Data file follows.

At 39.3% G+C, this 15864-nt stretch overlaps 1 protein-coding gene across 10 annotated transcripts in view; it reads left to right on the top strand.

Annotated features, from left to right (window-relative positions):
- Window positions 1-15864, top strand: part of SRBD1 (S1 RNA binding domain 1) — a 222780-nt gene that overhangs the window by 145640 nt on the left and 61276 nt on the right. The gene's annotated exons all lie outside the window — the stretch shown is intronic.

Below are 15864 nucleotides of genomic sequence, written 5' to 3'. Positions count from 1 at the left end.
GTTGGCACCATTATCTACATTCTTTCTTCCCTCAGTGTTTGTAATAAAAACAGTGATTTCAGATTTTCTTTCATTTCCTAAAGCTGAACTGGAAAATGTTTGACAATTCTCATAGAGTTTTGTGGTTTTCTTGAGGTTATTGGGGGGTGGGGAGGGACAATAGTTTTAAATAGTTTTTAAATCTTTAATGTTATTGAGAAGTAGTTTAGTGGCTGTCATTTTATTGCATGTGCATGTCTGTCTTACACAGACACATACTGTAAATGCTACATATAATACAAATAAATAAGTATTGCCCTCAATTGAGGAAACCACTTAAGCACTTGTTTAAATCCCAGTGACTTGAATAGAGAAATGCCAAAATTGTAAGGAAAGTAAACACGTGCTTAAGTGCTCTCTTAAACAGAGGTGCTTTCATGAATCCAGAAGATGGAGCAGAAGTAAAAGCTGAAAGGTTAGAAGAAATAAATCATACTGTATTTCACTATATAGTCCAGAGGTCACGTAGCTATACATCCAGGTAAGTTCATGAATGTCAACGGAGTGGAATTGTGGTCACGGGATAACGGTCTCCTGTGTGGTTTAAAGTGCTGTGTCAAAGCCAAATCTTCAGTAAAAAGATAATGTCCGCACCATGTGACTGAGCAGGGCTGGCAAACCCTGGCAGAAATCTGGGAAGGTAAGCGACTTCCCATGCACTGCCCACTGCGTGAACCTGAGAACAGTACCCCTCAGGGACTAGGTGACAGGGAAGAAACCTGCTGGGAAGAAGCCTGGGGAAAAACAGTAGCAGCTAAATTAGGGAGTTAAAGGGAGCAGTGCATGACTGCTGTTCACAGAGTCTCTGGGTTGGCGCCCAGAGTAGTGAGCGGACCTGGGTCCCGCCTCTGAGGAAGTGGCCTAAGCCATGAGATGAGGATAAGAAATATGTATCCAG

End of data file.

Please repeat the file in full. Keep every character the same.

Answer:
At 39.3% G+C, this 15864-nt stretch overlaps 1 protein-coding gene across 10 annotated transcripts in view; it reads left to right on the top strand.

Annotated features, from left to right (window-relative positions):
- Window positions 1-15864, top strand: part of SRBD1 (S1 RNA binding domain 1) — a 222780-nt gene that overhangs the window by 145640 nt on the left and 61276 nt on the right. The gene's annotated exons all lie outside the window — the stretch shown is intronic.

Below are 15864 nucleotides of genomic sequence, written 5' to 3'. Positions count from 1 at the left end.
GTTGGCACCATTATCTACATTCTTTCTTCCCTCAGTGTTTGTAATAAAAACAGTGATTTCAGATTTTCTTTCATTTCCTAAAGCTGAACTGGAAAATGTTTGACAATTCTCATAGAGTTTTGTGGTTTTCTTGAGGTTATTGGGGGGTGGGGAGGGACAATAGTTTTAAATAGTTTTTAAATCTTTAATGTTATTGAGAAGTAGTTTAGTGGCTGTCATTTTATTGCATGTGCATGTCTGTCTTACACAGACACATACTGTAAATGCTACATATAATACAAATAAATAAGTATTGCCCTCAATTGAGGAAACCACTTAAGCACTTGTTTAAATCCCAGTGACTTGAATAGAGAAATGCCAAAATTGTAAGGAAAGTAAACACGTGCTTAAGTGCTCTCTTAAACAGAGGTGCTTTCATGAATCCAGAAGATGGAGCAGAAGTAAAAGCTGAAAGGTTAGAAGAAATAAATCATACTGTATTTCACTATATAGTCCAGAGGTCACGTAGCTATACATCCAGGTAAGTTCATGAATGTCAACGGAGTGGAATTGTGGTCACGGGATAACGGTCTCCTGTGTGGTTTAAAGTGCTGTGTCAAAGCCAAATCTTCAGTAAAAAGATAATGTCCGCACCATGTGACTGAGCAGGGCTGGCAAACCCTGGCAGAAATCTGGGAAGGTAAGCGACTTCCCATGCACTGCCCACTGCGTGAACCTGAGAACAGTACCCCTCAGGGACTAGGTGACAGGGAAGAAACCTGCTGGGAAGAAGCCTGGGGAAAAACAGTAGCAGCTAAATTAGGGAGTTAAAGGGAGCAGTGCATGACTGCTGTTCACAGAGTCTCTGGGTTGGCGCCCAGAGTAGTGAGCGGACCTGGGTCCCGCCTCTGAGGAAGTGGCCTAAGCCATGAGATGAGGATAAGAAATATGTATCCAG